Skip to main content

Enter your email below to be the first to hear about new releases, upcoming events, and more from Dig!

Please enter a valid email address
Please accept the terms
‘Starkers In Tokyo’: How Whitesnake Bared All Live In The 90s
In Depth

‘Starkers In Tokyo’: How Whitesnake Bared All Live In The 90s

De-amplified, but not de-fanged, Whitesnake’s ‘Unplugged’-style ‘Starkers In Tokyo’ album still has plenty of bite.

Back

By frontman David Coverdale’s own admission, Whitesnake are best known for their “drum-driven, electric guitar-fuelled, chest-beating Tarzan vocal approach” to stadium-sized rock music, so the idea of them releasing an intimate, all-acoustic set such as 1997’s Starkers In Tokyo might seem unlikely.

Listen to ‘Starkers In Tokyo’ on ‘Whitesnake Unzipped’, here.

“This is a way to pull the songs back to a natural foundation”

With hindsight, though, it was probably inevitable the band would attempt a record like this at a time when acoustic albums were in vogue. After it first appeared in 1989, the self-explanatory MTV Unplugged series had encouraged musicians of all persuasions to de-amplify their sound and rearrange their catalogues for the TV cameras, often with impressive results. During the show’s 90s heyday, acts as disparate as Eric Clapton, Neil Young and Nirvana released acclaimed, platinum-selling spin-off albums of their performances, so was it really so outlandish to think Whitesnake could pull off a similar coup?

The band were certainly intrigued by the prospect, even though it meant (temporarily) shrinking to a duo of just Coverdale and guitarist Adrian Vandenberg – and for the two men to operate outside the boundaries of their usual comfort zones.

“As writers, both Adrian and I feel that if a song is any good, then you should be able to perform it in any style”, Coverdale reasoned prior to the album’s recording. “So we look upon this as a challenge because, while we write most of our music on acoustic guitars, it’s always with a vision of transferring it to big electric guitars and drums, so this is a way to pull the songs back to a very natural foundation.”

“It gave me the opportunity to be ‘at one’ with the crowd”

Recorded live on 5 July 1997, Starkers In Tokyo followed the MTV Unplugged format of a stripped-down performance in front of a small but highly enthusiastic audience of devotees at Japan’s EMI Studios. However, it wasn’t captured for MTV but for a home video release in Japan, in support of the band’s then recent studio album, Restless Heart.

With this in mind, the Starkers In Tokyo set took in measured versions of two of that album’s key tracks, Too Many Tears and Don’t Fade Away. However, it also presented a carefully-curated selection of the best Whitesnake songs, along with one very pleasant surprise – an emotional reading of Solider Of Fortune, dating back to Coverdale’s reputation-building spell with Deep Purple during the mid-70s.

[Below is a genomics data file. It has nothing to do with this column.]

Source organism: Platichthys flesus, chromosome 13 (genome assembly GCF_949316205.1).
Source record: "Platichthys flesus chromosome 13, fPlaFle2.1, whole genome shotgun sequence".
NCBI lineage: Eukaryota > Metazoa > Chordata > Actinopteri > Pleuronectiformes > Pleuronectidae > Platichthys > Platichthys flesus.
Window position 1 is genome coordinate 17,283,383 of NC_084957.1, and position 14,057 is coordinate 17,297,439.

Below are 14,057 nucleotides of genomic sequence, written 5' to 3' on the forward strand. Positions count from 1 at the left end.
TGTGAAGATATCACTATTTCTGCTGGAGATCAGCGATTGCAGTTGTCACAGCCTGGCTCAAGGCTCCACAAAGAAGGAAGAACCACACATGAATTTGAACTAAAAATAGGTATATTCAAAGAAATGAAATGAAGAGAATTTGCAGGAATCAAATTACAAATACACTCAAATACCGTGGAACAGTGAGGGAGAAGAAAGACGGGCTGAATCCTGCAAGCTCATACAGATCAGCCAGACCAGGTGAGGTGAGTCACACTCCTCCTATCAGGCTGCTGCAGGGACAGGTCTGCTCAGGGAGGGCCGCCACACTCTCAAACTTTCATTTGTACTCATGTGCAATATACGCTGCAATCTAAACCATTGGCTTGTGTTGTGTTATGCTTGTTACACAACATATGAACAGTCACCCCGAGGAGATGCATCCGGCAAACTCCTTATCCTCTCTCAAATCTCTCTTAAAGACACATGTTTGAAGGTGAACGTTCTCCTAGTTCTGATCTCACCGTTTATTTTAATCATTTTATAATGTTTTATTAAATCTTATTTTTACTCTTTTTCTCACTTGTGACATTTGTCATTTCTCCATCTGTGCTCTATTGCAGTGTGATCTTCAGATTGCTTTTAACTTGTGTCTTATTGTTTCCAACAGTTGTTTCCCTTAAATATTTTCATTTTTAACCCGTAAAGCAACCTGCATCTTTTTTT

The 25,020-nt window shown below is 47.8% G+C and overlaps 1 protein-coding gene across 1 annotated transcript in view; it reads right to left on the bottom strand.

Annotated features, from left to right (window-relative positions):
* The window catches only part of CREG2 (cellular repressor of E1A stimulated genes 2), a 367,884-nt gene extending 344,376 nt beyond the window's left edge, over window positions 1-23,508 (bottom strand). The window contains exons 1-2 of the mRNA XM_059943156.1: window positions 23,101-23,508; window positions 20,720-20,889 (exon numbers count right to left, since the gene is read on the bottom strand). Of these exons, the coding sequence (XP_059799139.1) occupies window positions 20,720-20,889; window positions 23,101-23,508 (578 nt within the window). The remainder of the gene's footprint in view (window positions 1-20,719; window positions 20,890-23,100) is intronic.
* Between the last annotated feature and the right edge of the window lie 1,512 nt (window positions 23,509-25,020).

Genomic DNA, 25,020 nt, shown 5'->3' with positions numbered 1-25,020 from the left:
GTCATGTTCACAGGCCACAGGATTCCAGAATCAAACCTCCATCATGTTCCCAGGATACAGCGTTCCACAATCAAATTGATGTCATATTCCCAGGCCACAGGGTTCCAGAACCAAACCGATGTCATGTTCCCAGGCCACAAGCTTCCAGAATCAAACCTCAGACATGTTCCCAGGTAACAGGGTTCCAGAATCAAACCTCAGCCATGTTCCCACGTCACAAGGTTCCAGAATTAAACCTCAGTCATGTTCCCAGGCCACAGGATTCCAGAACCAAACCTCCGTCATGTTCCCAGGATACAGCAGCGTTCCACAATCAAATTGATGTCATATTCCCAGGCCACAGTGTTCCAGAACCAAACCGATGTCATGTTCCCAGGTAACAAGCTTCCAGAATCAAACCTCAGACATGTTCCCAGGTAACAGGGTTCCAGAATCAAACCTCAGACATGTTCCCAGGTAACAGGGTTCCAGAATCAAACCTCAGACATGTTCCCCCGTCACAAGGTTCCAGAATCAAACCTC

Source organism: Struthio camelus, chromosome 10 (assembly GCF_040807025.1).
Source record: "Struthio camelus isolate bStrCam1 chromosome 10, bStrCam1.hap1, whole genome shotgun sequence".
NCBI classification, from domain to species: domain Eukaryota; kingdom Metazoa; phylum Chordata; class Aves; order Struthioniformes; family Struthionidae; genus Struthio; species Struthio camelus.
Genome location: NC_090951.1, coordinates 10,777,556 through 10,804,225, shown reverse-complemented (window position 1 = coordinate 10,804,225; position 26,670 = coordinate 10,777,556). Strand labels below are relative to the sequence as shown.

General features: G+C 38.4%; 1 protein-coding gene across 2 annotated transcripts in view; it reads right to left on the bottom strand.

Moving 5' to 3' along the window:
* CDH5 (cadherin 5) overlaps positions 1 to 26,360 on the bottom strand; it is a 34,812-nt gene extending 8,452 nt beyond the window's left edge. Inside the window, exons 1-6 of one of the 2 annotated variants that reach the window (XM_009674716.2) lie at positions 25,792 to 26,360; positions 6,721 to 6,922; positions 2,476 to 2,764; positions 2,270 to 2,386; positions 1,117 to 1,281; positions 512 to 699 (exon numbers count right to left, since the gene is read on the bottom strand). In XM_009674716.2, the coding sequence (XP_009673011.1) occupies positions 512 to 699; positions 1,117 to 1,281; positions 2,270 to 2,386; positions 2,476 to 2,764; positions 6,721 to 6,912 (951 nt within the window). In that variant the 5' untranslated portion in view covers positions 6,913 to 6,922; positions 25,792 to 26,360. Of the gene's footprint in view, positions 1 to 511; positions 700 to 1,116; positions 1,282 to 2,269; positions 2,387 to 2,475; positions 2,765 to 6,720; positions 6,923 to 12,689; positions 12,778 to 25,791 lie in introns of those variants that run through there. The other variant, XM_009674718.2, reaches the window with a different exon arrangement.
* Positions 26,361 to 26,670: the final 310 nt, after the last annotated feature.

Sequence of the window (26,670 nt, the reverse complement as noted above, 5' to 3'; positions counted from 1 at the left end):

Revisiting Starkers In Tokyo now, what seems especially striking is the fact that Whitesnake’s most anthemic songs, such as Give Me All Your Love and the indefatigable Here I Go Again, still stand up so well, despite their radical new arrangements. At the time of the album’s release, David Coverdale cited Adrian Vanderberg’s fluid playing as the key to record’s success (“I’m very lucky with Adrian being such a versatile musician”), yet while the Dutchman’s input was crucial, Coverdale’s vocal prowess was ultimately the decisive factor.

“This is me at my most unguarded”

“The Brit is rightfully seen as one of the great voices of hard rock, and on this – a solo showcase in all but name – he shows exactly why he deserves that epithet,” Sputnik Music wrote in a 2018 retrospective. “Without the encumbering of a full (loud) band behind him, the gentlemanly frontman gives a veritable tour de force performance, launching into each song with as much gusto as he would had he been backed up by a wall of amps.”

Initially a Japan-only collection, Starkers In Tokyo became a much-sought Whitesnake rarity following its release, on 9 September 1997. However, fans enjoyed easier access to it after it was released worldwide on CD in June 1998, and it was again reprised in 2018 when it was included as part of the group’s lavish Unzipped: Acoustic Adventures box set. Indeed, while it may have been rather more low-key than mainstream Whitesnake classics such as Saints & Sinners and Slip Of The Tongue, Starkers In Tokyo is held in high esteem – not least by David Coverdale himself..

“Though reluctant at first to go ‘unzipped’ in public, the shows I did with Adrian Vandenberg in 1997… were incredibly memorable. Primarily because it gave me the opportunity to be ‘at one’ with the crowd,” the singer reflected on Whitesnake.com in 2018.

“These songs are some of the most personal I’ve been involved with… as a professional musician, singer and composer… This is me at my most unguarded.”

Buy Whitesnake vinyl and box sets at the Dig! store.

More Like This

Everybody: The Story Behind Madonna’s Universally Great Debut Song
In Depth

Everybody: The Story Behind Madonna’s Universally Great Debut Song

Madonna’s debut single, Everybody, still packs dancefloors. ‘I remember the feeling when I heard it on the radio,’ says ‘The Queen Of Pop’.

Atlantic Records: The Story Of How One Record Label Changed The World
In Depth

Atlantic Records: The Story Of How One Record Label Changed The World

For 75 years, Atlantic Records has been home to an array of artists and landmark albums. It is one of the most influential labels in history.

Sign up to our newsletter

Be the first to hear about new releases, upcoming events, and more from Dig!

Sign Up